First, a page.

Beaird, O. E., Freifeld, A., Ison, M. G., Lawrence, S. J., Theodoropoulos, N., Clark, N. M., Razonable, R. R., Alangaden, G., Miller, R., Smith, J., Young, J. A., Hawkinson, D., Pursell, K., & Kaul, D. R. (2016). Current practices for treatment of respiratory syncytial virus and other non-influenza respiratory viruses in high-risk patient populations: a survey of institutions in the Midwestern Respiratory Virus Collaborative. Transplant Infectious Disease : an Official Journal of the Transplantation Society, 18(2), 210-5. https://doi.org/10.1111/tid.12510
Beaird OE, et al. Current Practices for Treatment of Respiratory Syncytial Virus and Other Non-influenza Respiratory Viruses in High-risk Patient Populations: a Survey of Institutions in the Midwestern Respiratory Virus Collaborative. Transpl Infect Dis. 2016;18(2):210-5. PubMed PMID: 26923867.
* Article titles in AMA citation format should be in sentence-case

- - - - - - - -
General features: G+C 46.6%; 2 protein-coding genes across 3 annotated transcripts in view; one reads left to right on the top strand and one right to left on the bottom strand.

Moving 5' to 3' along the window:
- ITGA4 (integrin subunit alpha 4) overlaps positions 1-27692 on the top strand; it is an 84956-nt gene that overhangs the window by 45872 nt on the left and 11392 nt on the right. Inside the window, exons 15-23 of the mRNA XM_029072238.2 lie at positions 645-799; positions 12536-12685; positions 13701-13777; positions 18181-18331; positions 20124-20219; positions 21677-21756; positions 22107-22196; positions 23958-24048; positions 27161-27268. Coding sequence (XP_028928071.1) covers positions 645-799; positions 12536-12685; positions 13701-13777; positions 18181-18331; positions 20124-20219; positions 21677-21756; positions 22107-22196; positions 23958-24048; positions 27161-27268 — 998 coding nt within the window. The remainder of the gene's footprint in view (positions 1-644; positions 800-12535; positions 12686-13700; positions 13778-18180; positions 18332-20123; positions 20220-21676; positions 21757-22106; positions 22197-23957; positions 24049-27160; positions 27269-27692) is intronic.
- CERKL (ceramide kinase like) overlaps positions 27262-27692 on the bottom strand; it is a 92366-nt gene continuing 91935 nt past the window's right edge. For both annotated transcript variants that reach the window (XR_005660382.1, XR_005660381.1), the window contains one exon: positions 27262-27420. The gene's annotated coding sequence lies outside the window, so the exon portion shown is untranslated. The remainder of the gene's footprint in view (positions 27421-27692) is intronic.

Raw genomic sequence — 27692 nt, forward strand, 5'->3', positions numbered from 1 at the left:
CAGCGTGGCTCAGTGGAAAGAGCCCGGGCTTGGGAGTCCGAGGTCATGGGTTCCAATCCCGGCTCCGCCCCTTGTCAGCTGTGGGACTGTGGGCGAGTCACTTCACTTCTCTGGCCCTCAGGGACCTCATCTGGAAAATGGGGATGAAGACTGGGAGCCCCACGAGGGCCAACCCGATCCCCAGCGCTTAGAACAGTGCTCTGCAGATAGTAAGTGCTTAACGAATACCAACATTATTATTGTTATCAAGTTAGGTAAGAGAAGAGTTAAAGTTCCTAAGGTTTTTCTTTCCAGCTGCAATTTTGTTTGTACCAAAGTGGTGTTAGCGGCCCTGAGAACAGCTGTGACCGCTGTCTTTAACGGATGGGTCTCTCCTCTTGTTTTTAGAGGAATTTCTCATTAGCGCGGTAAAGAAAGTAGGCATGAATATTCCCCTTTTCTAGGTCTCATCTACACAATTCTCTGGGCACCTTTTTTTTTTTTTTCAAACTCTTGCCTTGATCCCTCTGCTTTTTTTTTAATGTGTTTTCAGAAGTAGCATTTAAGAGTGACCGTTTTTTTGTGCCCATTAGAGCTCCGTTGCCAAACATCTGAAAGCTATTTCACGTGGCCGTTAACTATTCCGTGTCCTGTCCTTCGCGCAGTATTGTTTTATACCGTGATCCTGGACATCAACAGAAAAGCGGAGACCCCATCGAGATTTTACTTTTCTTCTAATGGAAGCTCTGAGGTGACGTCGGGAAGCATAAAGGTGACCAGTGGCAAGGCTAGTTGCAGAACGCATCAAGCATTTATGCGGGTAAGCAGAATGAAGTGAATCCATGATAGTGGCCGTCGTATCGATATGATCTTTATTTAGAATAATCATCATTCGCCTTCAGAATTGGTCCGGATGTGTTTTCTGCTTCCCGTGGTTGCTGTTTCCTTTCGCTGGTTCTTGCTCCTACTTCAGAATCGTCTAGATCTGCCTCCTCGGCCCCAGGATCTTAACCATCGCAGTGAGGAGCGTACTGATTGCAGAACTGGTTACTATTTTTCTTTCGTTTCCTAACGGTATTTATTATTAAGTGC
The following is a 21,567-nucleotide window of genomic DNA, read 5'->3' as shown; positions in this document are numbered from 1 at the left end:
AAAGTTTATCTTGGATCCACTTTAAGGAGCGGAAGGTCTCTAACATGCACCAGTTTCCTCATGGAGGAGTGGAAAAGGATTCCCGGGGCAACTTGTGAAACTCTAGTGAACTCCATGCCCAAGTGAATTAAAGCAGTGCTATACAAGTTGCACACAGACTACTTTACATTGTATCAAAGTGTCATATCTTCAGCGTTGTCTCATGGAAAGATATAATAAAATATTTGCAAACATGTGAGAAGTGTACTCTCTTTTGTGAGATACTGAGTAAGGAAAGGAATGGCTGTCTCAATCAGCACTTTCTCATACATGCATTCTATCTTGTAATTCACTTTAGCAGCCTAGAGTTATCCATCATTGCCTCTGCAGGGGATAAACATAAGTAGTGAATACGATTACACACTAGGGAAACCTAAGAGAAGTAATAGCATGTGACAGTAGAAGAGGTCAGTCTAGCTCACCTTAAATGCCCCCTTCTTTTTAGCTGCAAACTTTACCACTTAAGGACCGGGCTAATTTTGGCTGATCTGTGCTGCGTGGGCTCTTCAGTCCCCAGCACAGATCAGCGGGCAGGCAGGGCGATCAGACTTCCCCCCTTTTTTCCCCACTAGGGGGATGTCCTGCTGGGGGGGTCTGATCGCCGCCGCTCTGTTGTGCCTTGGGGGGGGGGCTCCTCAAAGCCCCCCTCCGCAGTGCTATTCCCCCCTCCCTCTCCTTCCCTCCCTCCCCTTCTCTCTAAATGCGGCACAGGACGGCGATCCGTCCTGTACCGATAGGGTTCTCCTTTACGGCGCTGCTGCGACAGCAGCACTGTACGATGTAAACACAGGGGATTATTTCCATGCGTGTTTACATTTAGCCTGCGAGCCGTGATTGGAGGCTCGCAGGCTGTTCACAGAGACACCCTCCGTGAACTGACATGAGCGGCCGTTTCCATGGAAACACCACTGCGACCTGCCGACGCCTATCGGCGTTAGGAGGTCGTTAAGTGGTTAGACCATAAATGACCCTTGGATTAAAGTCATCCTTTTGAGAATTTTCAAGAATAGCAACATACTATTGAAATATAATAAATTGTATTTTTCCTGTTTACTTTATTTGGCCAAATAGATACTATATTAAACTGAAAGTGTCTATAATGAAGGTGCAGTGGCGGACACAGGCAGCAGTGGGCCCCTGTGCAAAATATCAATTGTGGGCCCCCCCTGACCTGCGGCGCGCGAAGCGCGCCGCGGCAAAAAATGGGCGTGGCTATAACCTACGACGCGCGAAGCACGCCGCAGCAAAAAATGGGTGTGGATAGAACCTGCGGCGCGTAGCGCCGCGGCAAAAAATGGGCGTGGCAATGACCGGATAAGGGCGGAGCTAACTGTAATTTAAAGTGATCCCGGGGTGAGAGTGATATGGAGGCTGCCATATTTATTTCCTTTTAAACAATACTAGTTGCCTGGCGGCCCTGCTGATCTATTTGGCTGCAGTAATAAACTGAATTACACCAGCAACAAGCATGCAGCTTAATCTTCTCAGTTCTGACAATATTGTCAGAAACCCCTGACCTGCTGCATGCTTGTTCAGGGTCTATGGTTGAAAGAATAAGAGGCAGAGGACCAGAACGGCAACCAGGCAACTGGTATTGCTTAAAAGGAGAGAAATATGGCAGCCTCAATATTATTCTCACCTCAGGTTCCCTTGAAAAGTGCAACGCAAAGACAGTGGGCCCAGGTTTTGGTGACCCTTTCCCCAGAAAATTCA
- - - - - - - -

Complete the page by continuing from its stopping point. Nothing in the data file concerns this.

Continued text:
TY - JOUR T1 - Current practices for treatment of respiratory syncytial virus and other non-influenza respiratory viruses in high-risk patient populations: a survey of institutions in the Midwestern Respiratory Virus Collaborative. AU - Beaird,O E, AU - Freifeld,A, AU - Ison,M G, AU - Lawrence,S J, AU - Theodoropoulos,N, AU - Clark,N M, AU - Razonable,R R, AU - Alangaden,G, AU - Miller,R, AU - Smith,J, AU - Young,J A H, AU - Hawkinson,D, AU - Pursell,K, AU - Kaul,D R, Y1 - 2016/03/29/ PY - 2015/07/01/received PY - 2015/09/27/revised PY - 2015/12/08/revised PY - 2015/12/14/accepted PY - 2016/3/1/entrez PY - 2016/3/1/pubmed PY - 2017/1/10/medline KW - IVIG KW - RSV KW - hematopoietic stem cell transplant KW - immunocompromised KW - lung transplant KW - respiratory syncytial virus KW - ribavirin SP - 210 EP - 5 JF - Transplant infectious disease : an official journal of the Transplantation Society JO - Transpl Infect Dis VL - 18 IS - 2 N2 - BACKGROUND: The optimal treatment for respiratory syncytial virus (RSV) infection in adult immunocompromised patients is unknown. We assessed the management of RSV and other non-influenza respiratory viruses in Midwestern transplant centers. METHODS: A survey assessing strategies for RSV and other non-influenza respiratory viral infections was sent to 13 centers. RESULTS: Multiplex polymerase chain reaction assay was used for diagnosis in 11/12 centers. Eight of 12 centers used inhaled ribavirin (RBV) in some patient populations. Barriers included cost, safety, lack of evidence, and inconvenience. Six of 12 used intravenous immunoglobulin (IVIG), mostly in combination with RBV. Inhaled RBV was used more than oral, and in the post-stem cell transplant population, patients with lower respiratory tract infection (LRTI), graft-versus-host disease, and more recent transplantation were treated at higher rates. Ten centers had experience with lung transplant patients; all used either oral or inhaled RBV for LRTI, 6/10 treated upper respiratory tract infection (URTI). No center treated non-lung solid organ transplant (SOT) recipients with URTI; 7/11 would use oral or inhaled RBV in the same group with LRTI. Patients with hematologic malignancy without hematopoietic stem cell transplantation were treated with RBV at a similar frequency to non-lung SOT recipients. Three of 12 centers, in severe cases, treated parainfluenza and metapneumovirus, and 1/12 treated coronavirus. CONCLUSIONS: Treatment of RSV in immunocompromised patients varied greatly. While most centers treat LRTI, treatment of URTI was variable. No consensus was found regarding the use of oral versus inhaled RBV, or the use of IVIG. The presence of such heterogeneity demonstrates the need for further studies defining optimal treatment of RSV in immunocompromised hosts. SN - 1399-3062 UR - https://www.unboundmedicine.com/medline/citation/26923867/Current_practices_for_treatment_of_respiratory_syncytial_virus_and_other_non_influenza_respiratory_viruses_in_high_risk_patient_populations:_a_survey_of_institutions_in_the_Midwestern_Respiratory_Virus_Collaborative_ L2 - https://doi.org/10.1111/tid.12510 DB - PRIME DP - Unbound Medicine ER -